A 1977 novel by Stephen King. King's third published novel, The Shining became a bestseller, and established King as a preeminent author in the horror genre.In 1980, it was loosely adapted into a feature film directed by Stanley Kubrick and starring Jack Nicholson. Though quite different from the original, the film has become a classic in its own right. Still, Stephen King was irritated at the changes (while remaining lukewarm-to-positive about the film overall), and it was more faithfully remade as a 1997 miniseries starring Steven Weber and Rebecca De Mornay. It didn't fare as well with the critics.A sequel titled Doctor Sleep was released in late 2013.As of 2014, a prequel film called The Overlook Hotel is in the early stages of development, with Glenn Mazzara attached.
Jack's father was a violent Domestic Abuser, who also beat up his kids regularly.
Wendy's mother abused her emotionally.
Jack also accidentally broke Danny's arm - while trying to spank him for misbehaving. Later Defied, as Jack is horrified by what he does to Danny.
Action Girl: Averted, as Wendy is anything but. During the DVD commentary for the 1997 miniseries, Stephen King comments that Rebecca DeMornay asked him if Wendy could have had karate lessons. Uh, no...Your average housewife would not have that kind of training. King does point out that it was a challenge to believably adapt the Wendy character—who is college educated but unemployed with no social support network—to a 1990s audience. Why does she stay with Jack?
In the 1970s, when the novel was written, women often did take classes in simple self-defense. Given Wendy's general disposition, though, she most likely never did.
Bittersweet Ending: Jack dies, but Wendy, Danny, and Hallorann escape and the Overlook is destroyed. An epilogue shows them with Hallorann at his new job in less-threatening mountains. Wendy is recovering from the back injuries Jack gave her with the roque club (while possessed) and Danny is still traumatized, though they are getting better.
Chekhov's Gun: The handyman's spiel about the old, dangerous boiler.
Children Are Innocent: Danny is intelligent for his age, but is too young to understand a lot of the thoughts and feelings he picks up from people around him, such as a wealthy guest at the Overlook lusting after a bellboy. At one point, he admits to Halloran how much this frustrates him.
Exposition Dump: The scrapbook Jack finds in the basement, which is full of newspaper clippings and articles on the hotels history.
Expy: Horace Derwent, an eccentric millionaire recluse, aviator, and director who bought the Overlook in the '30s, is clearly patterned after Howard Hughes.
Face-Heel Turn: Jack Torrance, Grady, and probably a lot of other caretakers who got too comfortable with the Overlook over the years.
Faux Shadow: A character mentions a large picture window, how expensive it was to install, and to take care that it doesn't get broken. Rather disappointingly, it doesn't get broken until the hotel explodes.
Foreshadowing: References to the old, rather dangerous boiler that requires steam pressure to be manually relieved.
The hornet's nest that the Torrances find suddenly comes alive and stings Danny just before the ghost activity kicks off in the hotel
For the Evulz: While they need Jack to kill Danny and Wendy, the ghosts of the Overlook have no qualms against messing with his mind for little more than kicks.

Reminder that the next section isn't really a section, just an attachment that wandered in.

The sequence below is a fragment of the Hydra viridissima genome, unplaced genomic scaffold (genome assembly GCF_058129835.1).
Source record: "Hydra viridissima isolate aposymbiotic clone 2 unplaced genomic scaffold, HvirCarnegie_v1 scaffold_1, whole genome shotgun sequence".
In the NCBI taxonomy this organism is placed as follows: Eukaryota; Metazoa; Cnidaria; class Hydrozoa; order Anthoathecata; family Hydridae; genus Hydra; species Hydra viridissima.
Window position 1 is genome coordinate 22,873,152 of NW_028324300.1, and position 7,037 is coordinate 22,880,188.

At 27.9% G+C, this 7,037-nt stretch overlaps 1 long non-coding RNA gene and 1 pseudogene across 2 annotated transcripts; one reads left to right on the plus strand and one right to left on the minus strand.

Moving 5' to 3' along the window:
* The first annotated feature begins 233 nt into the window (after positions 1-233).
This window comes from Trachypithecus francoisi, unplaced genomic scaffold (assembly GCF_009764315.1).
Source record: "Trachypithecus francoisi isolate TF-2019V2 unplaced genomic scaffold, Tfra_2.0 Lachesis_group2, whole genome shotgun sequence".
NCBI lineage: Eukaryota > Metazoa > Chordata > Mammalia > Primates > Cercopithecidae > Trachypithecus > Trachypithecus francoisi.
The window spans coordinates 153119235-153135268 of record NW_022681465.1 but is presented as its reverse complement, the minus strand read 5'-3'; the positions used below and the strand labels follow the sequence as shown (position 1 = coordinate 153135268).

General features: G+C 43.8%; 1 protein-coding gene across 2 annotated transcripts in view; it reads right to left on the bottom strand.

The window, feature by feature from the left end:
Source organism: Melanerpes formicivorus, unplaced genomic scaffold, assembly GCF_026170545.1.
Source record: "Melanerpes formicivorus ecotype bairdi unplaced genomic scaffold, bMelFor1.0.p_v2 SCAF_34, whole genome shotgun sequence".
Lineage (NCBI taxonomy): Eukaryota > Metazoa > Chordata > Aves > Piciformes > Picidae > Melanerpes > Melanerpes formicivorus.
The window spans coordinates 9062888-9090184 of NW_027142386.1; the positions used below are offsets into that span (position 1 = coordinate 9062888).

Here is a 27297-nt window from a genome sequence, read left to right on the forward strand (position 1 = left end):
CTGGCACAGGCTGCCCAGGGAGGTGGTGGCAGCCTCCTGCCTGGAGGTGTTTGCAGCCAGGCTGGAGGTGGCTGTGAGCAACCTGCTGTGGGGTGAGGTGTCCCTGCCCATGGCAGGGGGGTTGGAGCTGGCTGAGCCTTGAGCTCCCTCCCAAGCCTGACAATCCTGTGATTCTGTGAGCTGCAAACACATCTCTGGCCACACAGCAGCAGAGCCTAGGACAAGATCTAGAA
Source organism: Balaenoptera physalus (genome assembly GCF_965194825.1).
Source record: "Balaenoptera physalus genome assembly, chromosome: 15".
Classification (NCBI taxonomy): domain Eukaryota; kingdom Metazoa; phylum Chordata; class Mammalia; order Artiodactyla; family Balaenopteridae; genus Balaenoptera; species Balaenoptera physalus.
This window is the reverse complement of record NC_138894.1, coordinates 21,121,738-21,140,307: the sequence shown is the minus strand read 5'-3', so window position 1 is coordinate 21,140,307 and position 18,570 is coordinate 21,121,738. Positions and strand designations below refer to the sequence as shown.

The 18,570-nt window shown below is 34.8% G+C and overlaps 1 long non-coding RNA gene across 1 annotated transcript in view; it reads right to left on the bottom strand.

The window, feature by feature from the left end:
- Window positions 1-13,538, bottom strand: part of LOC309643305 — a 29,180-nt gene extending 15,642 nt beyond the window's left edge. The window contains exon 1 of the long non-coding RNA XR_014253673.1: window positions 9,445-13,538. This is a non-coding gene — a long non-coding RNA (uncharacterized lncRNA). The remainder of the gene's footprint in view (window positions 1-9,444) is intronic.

Genius Loci: Yes, the hotel is infested with ghosts, but it seems that it's less the ghosts and more the hotel itself, which is implied to be both alive and VERY sadistic.
"Good Luck" Gesture: When the Torrances are driving up the mountain in their unreliable VW Bug. Danny is confident that the car will make it. Wendy isn't and keeps her fingers crossed, Danny glances down and sees through her sandals that she crossed her toes as well.
Gorn: While the movie and miniseries avert this, the novel contains some quite horrific examples, especially in the climax. Special mention goes to the bit where Danny tries to break his father from the hotel's influence, only to have Jack become completely possessed and forced to slam his own face with the roque mallet several times until he is finally dead and the ghosts can take full control of his body.
Heel-Face Turn: Jack is temporarily returned to normal by his psychic son, Danny. Realizing what the hotel has done to him, Jack tells Danny that he loves him and tells him to escape while he still can. In the minseries Jack regains control one last time to ensure the hotel goes boom.
Hive Mind: The hotel's ghosts/psychic echo supposedly comprise one.
At one point it is compared to the collective group intelligence of a hive of pissed off wasps Hallorann saw in his youth. There is also a hive of wasps in the storyline itself, furthering the symbolism.
When Danny enters room 217 in the novel, he tries to read the mind of the infamous bathtub lady. The experience is compared to sticking your hand inside a wasp's nest.
Ignored Epiphany: In one chapter, Jack realizes how he's being manipulated by the hotel, but changes his mind and blames things on his son. He understood quite well what was happening. He also realized at that point it was too late, and just how deep the hotel's claws had sunk into his mind. Kind of like a self loathing alcoholic who knows he's fallen off the wagon, but feels he's too far gone to even try anymore. Blaming his son was just his way of shifting the blame for his own failure from himself.
"I Know You're in There Somewhere" Fight: Danny to Jack. Jack manages to come through long enough to tell Danny that he loves him very much and begs him to run away, before the hotel, in a very brutal fashion, erases what little there was left of Jack's soul.